With all of the pieces assembled, all pulling in different directions, Insomniac has then gone on to assemble a breathtaking narrative that contorts in a range of expected and unexpected ways. Plotlines weave in and out of each other, and nobody is safe, in a plotline that is decidedly darker (and deadlier) than that of the two previous titles. The immediate threat of Kraven is apparent, especially as the list of victims grows, while the injection of Venom into the mix drastically reframes the conflict, bringing characters together (and pushing others apart) in wildy different ways.
What shouldn’t be overlooked either are the side quests. The arcs of these have improved significantly compared to the original game, with even the simplest of plotlines (collecting each Spiderbot) presenting a fascinating end note that will be an incredible hook for future games. Others, from those spinning off the FNSM (Friendly Neighbourhood Spider-Man) app to larger plotlines focussing on how Sandman’s initial outburst began, or one about a cultist group called “The Flame” all are riveting, and in the eyes of some will be best left until post-game so that you can soak them up in an uninterrupted fashion… they’re that good.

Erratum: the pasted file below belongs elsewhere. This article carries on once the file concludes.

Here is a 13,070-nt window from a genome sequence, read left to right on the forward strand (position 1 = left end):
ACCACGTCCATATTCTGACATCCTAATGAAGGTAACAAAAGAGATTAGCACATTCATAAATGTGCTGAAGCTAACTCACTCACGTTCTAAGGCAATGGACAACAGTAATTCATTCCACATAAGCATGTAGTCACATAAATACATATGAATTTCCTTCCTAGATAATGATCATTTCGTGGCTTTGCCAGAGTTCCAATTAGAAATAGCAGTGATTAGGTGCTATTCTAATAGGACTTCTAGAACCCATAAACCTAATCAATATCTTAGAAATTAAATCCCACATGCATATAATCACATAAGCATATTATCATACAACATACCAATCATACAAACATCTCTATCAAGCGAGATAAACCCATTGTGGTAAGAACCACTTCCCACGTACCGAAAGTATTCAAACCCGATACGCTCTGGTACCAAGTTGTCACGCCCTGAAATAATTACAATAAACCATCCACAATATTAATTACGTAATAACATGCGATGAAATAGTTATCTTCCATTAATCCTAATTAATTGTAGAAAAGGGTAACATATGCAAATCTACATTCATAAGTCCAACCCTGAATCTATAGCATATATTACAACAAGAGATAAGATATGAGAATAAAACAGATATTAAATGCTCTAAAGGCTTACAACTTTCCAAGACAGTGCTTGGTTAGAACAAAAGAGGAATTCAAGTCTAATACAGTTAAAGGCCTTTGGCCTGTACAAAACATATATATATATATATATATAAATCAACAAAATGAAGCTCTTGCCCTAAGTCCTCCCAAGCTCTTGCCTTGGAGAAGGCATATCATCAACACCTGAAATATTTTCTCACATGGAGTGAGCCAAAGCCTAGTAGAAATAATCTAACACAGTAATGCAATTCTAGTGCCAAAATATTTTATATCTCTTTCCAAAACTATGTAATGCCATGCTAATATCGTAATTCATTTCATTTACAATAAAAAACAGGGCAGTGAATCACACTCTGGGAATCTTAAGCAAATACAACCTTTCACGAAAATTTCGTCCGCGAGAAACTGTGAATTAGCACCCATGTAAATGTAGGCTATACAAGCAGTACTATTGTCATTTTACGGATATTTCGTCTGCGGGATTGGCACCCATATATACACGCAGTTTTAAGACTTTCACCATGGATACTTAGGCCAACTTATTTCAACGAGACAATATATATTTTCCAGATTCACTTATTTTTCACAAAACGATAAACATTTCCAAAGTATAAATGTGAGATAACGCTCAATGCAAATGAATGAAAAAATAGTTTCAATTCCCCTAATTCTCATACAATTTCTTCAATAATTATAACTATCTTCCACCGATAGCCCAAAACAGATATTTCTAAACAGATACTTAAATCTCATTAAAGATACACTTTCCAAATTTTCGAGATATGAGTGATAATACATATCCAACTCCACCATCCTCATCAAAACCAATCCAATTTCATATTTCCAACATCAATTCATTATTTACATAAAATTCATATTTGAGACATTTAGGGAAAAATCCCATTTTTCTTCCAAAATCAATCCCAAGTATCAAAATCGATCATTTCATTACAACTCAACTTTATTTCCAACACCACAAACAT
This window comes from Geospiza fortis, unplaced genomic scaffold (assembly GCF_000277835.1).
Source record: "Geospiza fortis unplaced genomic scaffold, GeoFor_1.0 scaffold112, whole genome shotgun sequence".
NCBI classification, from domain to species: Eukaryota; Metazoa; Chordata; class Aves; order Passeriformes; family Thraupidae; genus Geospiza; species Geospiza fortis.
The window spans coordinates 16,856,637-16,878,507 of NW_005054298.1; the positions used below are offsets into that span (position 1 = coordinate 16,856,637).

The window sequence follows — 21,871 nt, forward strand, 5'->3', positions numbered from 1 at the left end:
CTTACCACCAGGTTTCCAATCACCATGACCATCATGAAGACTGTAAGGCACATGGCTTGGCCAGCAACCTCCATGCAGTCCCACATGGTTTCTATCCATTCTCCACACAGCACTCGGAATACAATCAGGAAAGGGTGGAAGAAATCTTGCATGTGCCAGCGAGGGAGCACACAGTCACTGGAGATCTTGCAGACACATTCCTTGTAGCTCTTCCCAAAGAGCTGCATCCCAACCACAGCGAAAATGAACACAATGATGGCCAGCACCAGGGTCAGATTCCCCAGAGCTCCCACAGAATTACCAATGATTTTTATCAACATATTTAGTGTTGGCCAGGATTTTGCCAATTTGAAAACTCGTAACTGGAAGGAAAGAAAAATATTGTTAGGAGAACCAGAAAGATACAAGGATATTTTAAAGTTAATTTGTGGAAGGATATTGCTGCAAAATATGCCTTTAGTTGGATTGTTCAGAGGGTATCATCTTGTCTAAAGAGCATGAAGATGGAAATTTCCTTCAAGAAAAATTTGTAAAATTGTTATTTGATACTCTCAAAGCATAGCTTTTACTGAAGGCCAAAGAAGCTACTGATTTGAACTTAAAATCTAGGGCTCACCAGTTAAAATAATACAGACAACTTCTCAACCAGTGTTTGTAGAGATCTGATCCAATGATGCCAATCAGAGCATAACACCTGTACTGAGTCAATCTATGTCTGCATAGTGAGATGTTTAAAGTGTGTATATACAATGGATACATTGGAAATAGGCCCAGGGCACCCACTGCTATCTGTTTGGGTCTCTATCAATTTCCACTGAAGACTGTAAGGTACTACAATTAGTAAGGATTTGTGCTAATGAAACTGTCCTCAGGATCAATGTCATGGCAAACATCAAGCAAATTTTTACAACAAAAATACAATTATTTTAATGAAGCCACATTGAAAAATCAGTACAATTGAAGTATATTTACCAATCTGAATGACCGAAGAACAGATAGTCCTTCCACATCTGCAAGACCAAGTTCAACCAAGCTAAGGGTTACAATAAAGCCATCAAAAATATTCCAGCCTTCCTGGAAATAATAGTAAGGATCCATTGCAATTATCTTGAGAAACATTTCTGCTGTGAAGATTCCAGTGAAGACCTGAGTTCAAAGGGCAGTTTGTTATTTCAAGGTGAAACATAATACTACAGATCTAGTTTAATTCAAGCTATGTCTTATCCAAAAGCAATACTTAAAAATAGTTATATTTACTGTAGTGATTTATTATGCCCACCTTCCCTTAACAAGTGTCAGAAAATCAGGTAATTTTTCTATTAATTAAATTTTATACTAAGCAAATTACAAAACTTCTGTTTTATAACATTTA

Of course if you’re going to be playing the role of the sensational Spider-Man then you’re going to want the kinetic action of the game to be of the highest standard. Fortunately Insomniac mastered this art with the release of the original game, however both Peter and Miles have a few new tricks added to this new entry to make traversal a breeze (literally). As well as all of the web-swining techniques that have long been available to the duo, players can also utilise “web wings” to glide, or even to catch a breeze with a few gusty spots being situated between both the core island of NYC, but also neighboring Queens. Getting from one spot to another has never felt smoother, and despite it still ultimately taking longer than fast-travelling around, swinging is for many, still going to be the preferred mode of transport.